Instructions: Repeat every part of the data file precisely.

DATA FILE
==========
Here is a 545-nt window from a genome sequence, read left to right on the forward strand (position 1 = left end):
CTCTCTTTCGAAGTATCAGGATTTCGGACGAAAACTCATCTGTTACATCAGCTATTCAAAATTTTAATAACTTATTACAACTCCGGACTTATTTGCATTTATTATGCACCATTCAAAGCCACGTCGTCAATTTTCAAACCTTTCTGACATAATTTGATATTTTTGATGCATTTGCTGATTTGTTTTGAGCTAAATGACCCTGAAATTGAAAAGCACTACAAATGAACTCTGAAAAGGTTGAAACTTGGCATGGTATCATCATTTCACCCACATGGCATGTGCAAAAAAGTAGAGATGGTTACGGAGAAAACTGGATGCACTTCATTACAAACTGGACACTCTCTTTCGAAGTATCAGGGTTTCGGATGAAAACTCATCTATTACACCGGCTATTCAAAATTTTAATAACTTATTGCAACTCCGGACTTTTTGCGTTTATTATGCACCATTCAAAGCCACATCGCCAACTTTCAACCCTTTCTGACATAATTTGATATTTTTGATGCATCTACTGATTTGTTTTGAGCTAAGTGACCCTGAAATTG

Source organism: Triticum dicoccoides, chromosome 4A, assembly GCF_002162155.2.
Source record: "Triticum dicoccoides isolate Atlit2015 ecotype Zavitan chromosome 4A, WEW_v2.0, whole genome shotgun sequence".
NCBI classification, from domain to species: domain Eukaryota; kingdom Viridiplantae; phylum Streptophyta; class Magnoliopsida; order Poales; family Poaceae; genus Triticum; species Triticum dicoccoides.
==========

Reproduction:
Here is a 545-nt window from a genome sequence, read left to right on the forward strand (position 1 = left end):
CTCTCTTTCGAAGTATCAGGATTTCGGACGAAAACTCATCTGTTACATCAGCTATTCAAAATTTTAATAACTTATTACAACTCCGGACTTATTTGCATTTATTATGCACCATTCAAAGCCACGTCGTCAATTTTCAAACCTTTCTGACATAATTTGATATTTTTGATGCATTTGCTGATTTGTTTTGAGCTAAATGACCCTGAAATTGAAAAGCACTACAAATGAACTCTGAAAAGGTTGAAACTTGGCATGGTATCATCATTTCACCCACATGGCATGTGCAAAAAAGTAGAGATGGTTACGGAGAAAACTGGATGCACTTCATTACAAACTGGACACTCTCTTTCGAAGTATCAGGGTTTCGGATGAAAACTCATCTATTACACCGGCTATTCAAAATTTTAATAACTTATTGCAACTCCGGACTTTTTGCGTTTATTATGCACCATTCAAAGCCACATCGCCAACTTTCAACCCTTTCTGACATAATTTGATATTTTTGATGCATCTACTGATTTGTTTTGAGCTAAGTGACCCTGAAATTG

Source organism: Triticum dicoccoides, chromosome 4A, assembly GCF_002162155.2.
Source record: "Triticum dicoccoides isolate Atlit2015 ecotype Zavitan chromosome 4A, WEW_v2.0, whole genome shotgun sequence".
NCBI classification, from domain to species: domain Eukaryota; kingdom Viridiplantae; phylum Streptophyta; class Magnoliopsida; order Poales; family Poaceae; genus Triticum; species Triticum dicoccoides.